New blog post: Layered pathwidth and its obstacles

I describe my new preprint with Dujmović, Joret, Morin, and Wood proving that a minor-closed graph family has bounded local pathwidth, linear local pathwidth, or bounded layered pathwidth iff it excludes an apex-tree, and compare analogous results in which the structure of a forbidden minor tells you about the structure of the graphs in a minor-closed family.

Theil–Sen (median slope) estimator, now a Good Article on Wikipedia:

This is a method for fitting a line to a set of data points by finding the median slope of lines through pairs of points. It is robust, meaning that (unlike ordinary least squares) a constant fraction of the data can be arbitrarily corrupted without affecting the goodness of fit.

New blog post: Laminar 3-separators,

In it, I describe my new SODA paper with Bruce Reed, “Finding Maximal Sets of Laminar 3-Separators in Planar Graphs in Linear Time”,, and how it's possible for an algorithm that works only on planar graphs to be useful as a subroutine for a different algorithm on nonplanar graphs (hint: they're not the same graphs).

Kokichi Sugihara wins the Best Illusion of the Year (again) with an orthogonal polyhedron! Or maybe a different orthogonal polyhedron. Or maybe a third one. Or maybe it's not actually orthogonal at all... (via

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Inspired by a line in a textbook about imagining people standing in circles to show set membership, I've made a @glitch simulation of people spontaneously forming a Venn diagram:

An upper bound for Lebesgue’s universal covering problem

Philip Gibbs makes progress on the smallest area needed to cover a congruent copy of every diameter-one curve in the plane, with additional contributions from John Baez, Karine Bagdasaryan, and Greg Egan. See Baez's blog post for more. But why vixra??

Balogh and Solymosi's new paper
constructs \(n\) points in the plane, no four in line, with max general-position subset size \(O(n^{5/6+\epsilon})\), much better than the previous \(o(n)\). I recently rescued a Wikipedia article on Solymosi,, adding book references for his results, but omitted my favorite (this one) because it wasn't published. Now it is, but the book reference would be too self-serving to add...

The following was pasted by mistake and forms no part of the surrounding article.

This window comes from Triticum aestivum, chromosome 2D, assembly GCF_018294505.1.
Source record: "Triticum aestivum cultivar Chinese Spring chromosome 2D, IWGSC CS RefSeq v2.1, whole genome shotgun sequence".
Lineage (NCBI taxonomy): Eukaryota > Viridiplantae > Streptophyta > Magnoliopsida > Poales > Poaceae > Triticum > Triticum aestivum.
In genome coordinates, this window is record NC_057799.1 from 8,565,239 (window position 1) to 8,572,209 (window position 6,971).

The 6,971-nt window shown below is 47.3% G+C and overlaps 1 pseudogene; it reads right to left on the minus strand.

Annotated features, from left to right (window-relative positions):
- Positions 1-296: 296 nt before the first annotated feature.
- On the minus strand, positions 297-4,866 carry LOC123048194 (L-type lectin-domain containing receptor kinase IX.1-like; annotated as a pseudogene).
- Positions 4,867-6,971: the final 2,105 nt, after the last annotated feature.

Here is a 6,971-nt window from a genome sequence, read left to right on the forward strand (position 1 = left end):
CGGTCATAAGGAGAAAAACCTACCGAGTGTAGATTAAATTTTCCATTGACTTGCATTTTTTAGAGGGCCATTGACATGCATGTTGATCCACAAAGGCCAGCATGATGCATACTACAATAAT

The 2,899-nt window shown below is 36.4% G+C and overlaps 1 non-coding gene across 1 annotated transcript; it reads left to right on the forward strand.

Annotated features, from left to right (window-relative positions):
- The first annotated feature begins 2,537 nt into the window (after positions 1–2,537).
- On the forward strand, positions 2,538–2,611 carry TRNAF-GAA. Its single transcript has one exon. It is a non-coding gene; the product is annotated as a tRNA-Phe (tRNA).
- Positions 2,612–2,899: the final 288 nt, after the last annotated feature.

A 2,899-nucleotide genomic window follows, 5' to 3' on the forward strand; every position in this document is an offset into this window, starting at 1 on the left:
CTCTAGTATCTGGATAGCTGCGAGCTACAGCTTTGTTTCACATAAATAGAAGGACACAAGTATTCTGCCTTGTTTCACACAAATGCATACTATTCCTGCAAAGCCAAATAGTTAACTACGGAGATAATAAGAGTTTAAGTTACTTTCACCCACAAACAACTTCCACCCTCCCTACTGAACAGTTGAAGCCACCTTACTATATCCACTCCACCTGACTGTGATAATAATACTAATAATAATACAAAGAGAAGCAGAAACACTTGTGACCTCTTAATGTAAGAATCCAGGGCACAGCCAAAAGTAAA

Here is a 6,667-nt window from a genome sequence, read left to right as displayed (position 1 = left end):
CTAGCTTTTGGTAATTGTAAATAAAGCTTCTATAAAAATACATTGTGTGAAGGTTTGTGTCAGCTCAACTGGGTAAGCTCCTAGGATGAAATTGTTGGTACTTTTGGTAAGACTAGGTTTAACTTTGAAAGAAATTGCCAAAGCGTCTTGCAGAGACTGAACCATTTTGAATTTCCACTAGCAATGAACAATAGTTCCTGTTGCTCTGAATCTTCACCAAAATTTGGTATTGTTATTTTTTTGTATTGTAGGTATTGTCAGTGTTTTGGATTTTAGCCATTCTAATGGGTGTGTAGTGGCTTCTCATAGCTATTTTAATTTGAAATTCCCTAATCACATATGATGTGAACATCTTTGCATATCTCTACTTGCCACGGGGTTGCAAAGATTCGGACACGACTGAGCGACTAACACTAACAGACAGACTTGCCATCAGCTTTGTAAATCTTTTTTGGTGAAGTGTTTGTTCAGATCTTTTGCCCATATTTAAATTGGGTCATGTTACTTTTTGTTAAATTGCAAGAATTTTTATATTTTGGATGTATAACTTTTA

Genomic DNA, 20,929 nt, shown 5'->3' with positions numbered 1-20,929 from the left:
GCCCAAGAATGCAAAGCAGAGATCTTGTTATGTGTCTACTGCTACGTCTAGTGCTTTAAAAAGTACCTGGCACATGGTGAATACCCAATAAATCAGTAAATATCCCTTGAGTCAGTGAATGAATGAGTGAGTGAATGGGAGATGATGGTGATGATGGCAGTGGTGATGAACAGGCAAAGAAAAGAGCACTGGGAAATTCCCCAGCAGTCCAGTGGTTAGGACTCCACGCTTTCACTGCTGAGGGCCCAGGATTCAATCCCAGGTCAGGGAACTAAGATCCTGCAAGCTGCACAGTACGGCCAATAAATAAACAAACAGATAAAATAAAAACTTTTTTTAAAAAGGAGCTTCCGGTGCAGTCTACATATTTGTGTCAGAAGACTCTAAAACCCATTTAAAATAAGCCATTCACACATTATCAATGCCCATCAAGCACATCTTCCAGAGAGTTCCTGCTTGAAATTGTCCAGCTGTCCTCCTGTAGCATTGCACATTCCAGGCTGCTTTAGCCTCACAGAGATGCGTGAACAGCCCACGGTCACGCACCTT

Graduate student Urmila Mahadev devises interactive protocols that let you test whether a supposedly-quantum computer is really doing quantum stuff:

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There! This is a 'proper' Delaunay Triangulation and Voronoi Diagram. I did mess up in a few places with the lines for the Voronoi part though, I was still freehanding it and not using pencil guidelines XD

#MastoArt #Math

Amazon trained a sexism-fighting, resume-screening AI with sexist hiring data, so the bot became sexist:

A Problem Fit for a Princess:

A post on the history of the Apollonian Gasket, a fractal formed by tangent circles, inspired by its use as the logo of the San Joaquin Math Teachers’ Circle.

A New ACO Center (guest post by Vijay Vazirani): blog.computationalcomplexity.o

A new blog post by Vijay Vazirani on the new "algorithms, combinatorics, and optimization" center he's been organizing at UC Irvine, connecting researchers in CS, mathematics, and the business school, and modeled after the success of similar programs at CMU and Georgia Tech.

The list of accepted papers at SODA (the annual ACM–SIAM conference on discrete algorithms, to be held next January in San Diego) is now out at

Via @JukkaSuomela's retweet of

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I have been playing at generating snowflakes using cellular automata.

Looks like I may soon become more active here. Impetus: the impending shutdown of Google+. I may at least start mirroring what I post there to here and see how well that goes. For more discussion on alternative social media platforms see my G+ post,

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Teruhisa Sugimoto has a draft paper that enumerates 17 types of convex, finitely surroundable pentagons! I hope to be able to read an English translation at some point. tilingpackingcovering.web.fc2.

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A Mastodon instance for maths people. The kind of people who make \(\pi z^2 \times a\) jokes.

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